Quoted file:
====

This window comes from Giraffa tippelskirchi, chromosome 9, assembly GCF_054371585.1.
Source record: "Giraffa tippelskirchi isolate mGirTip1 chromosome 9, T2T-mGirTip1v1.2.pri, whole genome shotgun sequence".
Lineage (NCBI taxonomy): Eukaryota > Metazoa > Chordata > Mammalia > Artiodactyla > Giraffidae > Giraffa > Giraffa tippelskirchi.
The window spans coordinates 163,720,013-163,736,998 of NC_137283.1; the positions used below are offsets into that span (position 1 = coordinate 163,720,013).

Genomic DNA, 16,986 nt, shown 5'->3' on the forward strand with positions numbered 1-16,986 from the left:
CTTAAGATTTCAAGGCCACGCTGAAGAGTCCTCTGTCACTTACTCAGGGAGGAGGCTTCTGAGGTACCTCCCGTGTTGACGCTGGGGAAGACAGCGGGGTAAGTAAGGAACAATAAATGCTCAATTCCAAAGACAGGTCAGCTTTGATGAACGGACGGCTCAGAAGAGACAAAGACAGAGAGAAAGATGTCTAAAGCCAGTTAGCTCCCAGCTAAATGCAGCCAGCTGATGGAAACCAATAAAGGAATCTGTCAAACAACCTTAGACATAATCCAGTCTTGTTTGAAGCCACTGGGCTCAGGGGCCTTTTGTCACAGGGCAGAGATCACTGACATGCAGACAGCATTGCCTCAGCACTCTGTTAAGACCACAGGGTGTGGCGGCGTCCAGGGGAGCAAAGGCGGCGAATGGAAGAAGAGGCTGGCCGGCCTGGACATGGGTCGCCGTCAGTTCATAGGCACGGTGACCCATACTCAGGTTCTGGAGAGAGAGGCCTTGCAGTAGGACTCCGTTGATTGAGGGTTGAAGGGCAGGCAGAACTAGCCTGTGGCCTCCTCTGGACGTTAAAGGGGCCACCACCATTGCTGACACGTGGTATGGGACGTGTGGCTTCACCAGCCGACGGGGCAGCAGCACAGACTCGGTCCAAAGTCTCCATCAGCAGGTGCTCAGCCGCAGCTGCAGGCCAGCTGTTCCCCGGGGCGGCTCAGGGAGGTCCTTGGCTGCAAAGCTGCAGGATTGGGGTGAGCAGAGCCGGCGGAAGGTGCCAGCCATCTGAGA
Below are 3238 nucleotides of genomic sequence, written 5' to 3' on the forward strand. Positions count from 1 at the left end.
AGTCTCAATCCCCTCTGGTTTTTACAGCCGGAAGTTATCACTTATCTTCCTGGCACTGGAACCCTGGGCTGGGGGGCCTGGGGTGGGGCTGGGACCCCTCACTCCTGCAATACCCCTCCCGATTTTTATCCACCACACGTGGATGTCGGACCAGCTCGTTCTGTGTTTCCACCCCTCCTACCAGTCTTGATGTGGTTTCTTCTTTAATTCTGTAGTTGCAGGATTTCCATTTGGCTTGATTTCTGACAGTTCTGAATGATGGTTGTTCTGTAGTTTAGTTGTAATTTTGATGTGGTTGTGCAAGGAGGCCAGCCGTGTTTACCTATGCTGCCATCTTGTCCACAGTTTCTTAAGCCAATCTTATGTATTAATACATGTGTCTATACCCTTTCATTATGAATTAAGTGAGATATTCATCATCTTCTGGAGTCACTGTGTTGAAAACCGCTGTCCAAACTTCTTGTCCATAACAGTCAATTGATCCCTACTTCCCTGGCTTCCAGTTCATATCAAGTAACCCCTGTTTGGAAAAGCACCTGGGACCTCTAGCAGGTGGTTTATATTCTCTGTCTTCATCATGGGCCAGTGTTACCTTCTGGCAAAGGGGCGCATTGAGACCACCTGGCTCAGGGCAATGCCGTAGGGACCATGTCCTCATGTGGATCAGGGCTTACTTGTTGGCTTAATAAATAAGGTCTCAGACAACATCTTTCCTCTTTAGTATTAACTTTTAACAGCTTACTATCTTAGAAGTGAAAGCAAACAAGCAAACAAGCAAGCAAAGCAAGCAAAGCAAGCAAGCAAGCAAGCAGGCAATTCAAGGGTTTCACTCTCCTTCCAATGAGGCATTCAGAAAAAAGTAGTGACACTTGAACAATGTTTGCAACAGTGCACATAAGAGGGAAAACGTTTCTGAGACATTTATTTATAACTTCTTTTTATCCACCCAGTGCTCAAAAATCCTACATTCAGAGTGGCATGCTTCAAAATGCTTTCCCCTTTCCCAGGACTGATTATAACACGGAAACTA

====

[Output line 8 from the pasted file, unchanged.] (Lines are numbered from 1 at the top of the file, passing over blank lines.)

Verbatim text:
AGTCTCAATCCCCTCTGGTTTTTACAGCCGGAAGTTATCACTTATCTTCCTGGCACTGGAACCCTGGGCTGGGGGGCCTGGGGTGGGGCTGGGACCCCTCACTCCTGCAATACCCCTCCCGATTTTTATCCACCACACGTGGATGTCGGACCAGCTCGTTCTGTGTTTCCACCCCTCCTACCAGTCTTGATGTGGTTTCTTCTTTAATTCTGTAGTTGCAGGATTTCCATTTGGCTTGATTTCTGACAGTTCTGAATGATGGTTGTTCTGTAGTTTAGTTGTAATTTTGATGTGGTTGTGCAAGGAGGCCAGCCGTGTTTACCTATGCTGCCATCTTGTCCACAGTTTCTTAAGCCAATCTTATGTATTAATACATGTGTCTATACCCTTTCATTATGAATTAAGTGAGATATTCATCATCTTCTGGAGTCACTGTGTTGAAAACCGCTGTCCAAACTTCTTGTCCATAACAGTCAATTGATCCCTACTTCCCTGGCTTCCAGTTCATATCAAGTAACCCCTGTTTGGAAAAGCACCTGGGACCTCTAGCAGGTGGTTTATATTCTCTGTCTTCATCATGGGCCAGTGTTACCTTCTGGCAAAGGGGCGCATTGAGACCACCTGGCTCAGGGCAATGCCGTAGGGACCATGTCCTCATGTGGATCAGGGCTTACTTGTTGGCTTAATAAATAAGGTCTCAGACAACATCTTTCCTCTTTAGTATTAACTTTTAACAGCTTACTATCTTAGAAGTGAAAGCAAACAAGCAAACAAGCAAGCAAAGCAAGCAAAGCAAGCAAGCAAGCAAGCAGGCAATTCAAGGGTTTCACTCTCCTTCCAATGAGGCATTCAGAAAAAAGTAGTGACACTTGAACAATGTTTGCAACAGTGCACATAAGAGGGAAAACGTTTCTGAGACATTTATTTATAACTTCTTTTTATCCACCCAGTGCTCAAAAATCCTACATTCAGAGTGGCATGCTTCAAAATGCTTTCCCCTTTCCCAGGACTGATTATAACACGGAAACTA